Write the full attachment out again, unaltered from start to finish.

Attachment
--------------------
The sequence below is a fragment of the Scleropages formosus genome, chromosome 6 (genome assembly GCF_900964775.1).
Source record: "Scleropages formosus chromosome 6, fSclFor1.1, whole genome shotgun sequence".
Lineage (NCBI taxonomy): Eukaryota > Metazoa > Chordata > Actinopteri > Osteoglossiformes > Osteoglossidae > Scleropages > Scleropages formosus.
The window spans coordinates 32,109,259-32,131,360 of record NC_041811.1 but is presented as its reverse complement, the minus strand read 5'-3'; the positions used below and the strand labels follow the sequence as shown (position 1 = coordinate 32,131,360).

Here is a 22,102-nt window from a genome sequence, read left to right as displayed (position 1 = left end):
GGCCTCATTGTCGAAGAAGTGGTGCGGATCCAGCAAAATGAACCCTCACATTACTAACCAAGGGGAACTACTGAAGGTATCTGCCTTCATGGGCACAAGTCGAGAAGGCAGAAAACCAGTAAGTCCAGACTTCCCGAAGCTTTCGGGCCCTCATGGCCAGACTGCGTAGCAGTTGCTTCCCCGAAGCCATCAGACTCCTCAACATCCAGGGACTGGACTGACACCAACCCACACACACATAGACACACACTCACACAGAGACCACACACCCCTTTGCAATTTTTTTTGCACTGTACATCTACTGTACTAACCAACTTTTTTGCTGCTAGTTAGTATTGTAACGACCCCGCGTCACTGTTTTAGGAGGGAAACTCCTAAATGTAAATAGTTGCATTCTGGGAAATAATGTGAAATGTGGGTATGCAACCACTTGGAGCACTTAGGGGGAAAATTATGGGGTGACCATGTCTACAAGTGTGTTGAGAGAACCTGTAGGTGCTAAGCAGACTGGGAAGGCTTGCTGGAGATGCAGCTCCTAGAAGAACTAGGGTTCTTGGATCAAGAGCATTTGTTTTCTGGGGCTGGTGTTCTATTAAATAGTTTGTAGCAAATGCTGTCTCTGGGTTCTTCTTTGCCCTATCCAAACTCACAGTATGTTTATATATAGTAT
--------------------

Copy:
The sequence below is a fragment of the Scleropages formosus genome, chromosome 6 (genome assembly GCF_900964775.1).
Source record: "Scleropages formosus chromosome 6, fSclFor1.1, whole genome shotgun sequence".
Lineage (NCBI taxonomy): Eukaryota > Metazoa > Chordata > Actinopteri > Osteoglossiformes > Osteoglossidae > Scleropages > Scleropages formosus.
The window spans coordinates 32,109,259-32,131,360 of record NC_041811.1 but is presented as its reverse complement, the minus strand read 5'-3'; the positions used below and the strand labels follow the sequence as shown (position 1 = coordinate 32,131,360).

Here is a 22,102-nt window from a genome sequence, read left to right as displayed (position 1 = left end):
GGCCTCATTGTCGAAGAAGTGGTGCGGATCCAGCAAAATGAACCCTCACATTACTAACCAAGGGGAACTACTGAAGGTATCTGCCTTCATGGGCACAAGTCGAGAAGGCAGAAAACCAGTAAGTCCAGACTTCCCGAAGCTTTCGGGCCCTCATGGCCAGACTGCGTAGCAGTTGCTTCCCCGAAGCCATCAGACTCCTCAACATCCAGGGACTGGACTGACACCAACCCACACACACATAGACACACACTCACACAGAGACCACACACCCCTTTGCAATTTTTTTTGCACTGTACATCTACTGTACTAACCAACTTTTTTGCTGCTAGTTAGTATTGTAACGACCCCGCGTCACTGTTTTAGGAGGGAAACTCCTAAATGTAAATAGTTGCATTCTGGGAAATAATGTGAAATGTGGGTATGCAACCACTTGGAGCACTTAGGGGGAAAATTATGGGGTGACCATGTCTACAAGTGTGTTGAGAGAACCTGTAGGTGCTAAGCAGACTGGGAAGGCTTGCTGGAGATGCAGCTCCTAGAAGAACTAGGGTTCTTGGATCAAGAGCATTTGTTTTCTGGGGCTGGTGTTCTATTAAATAGTTTGTAGCAAATGCTGTCTCTGGGTTCTTCTTTGCCCTATCCAAACTCACAGTATGTTTATATATAGTAT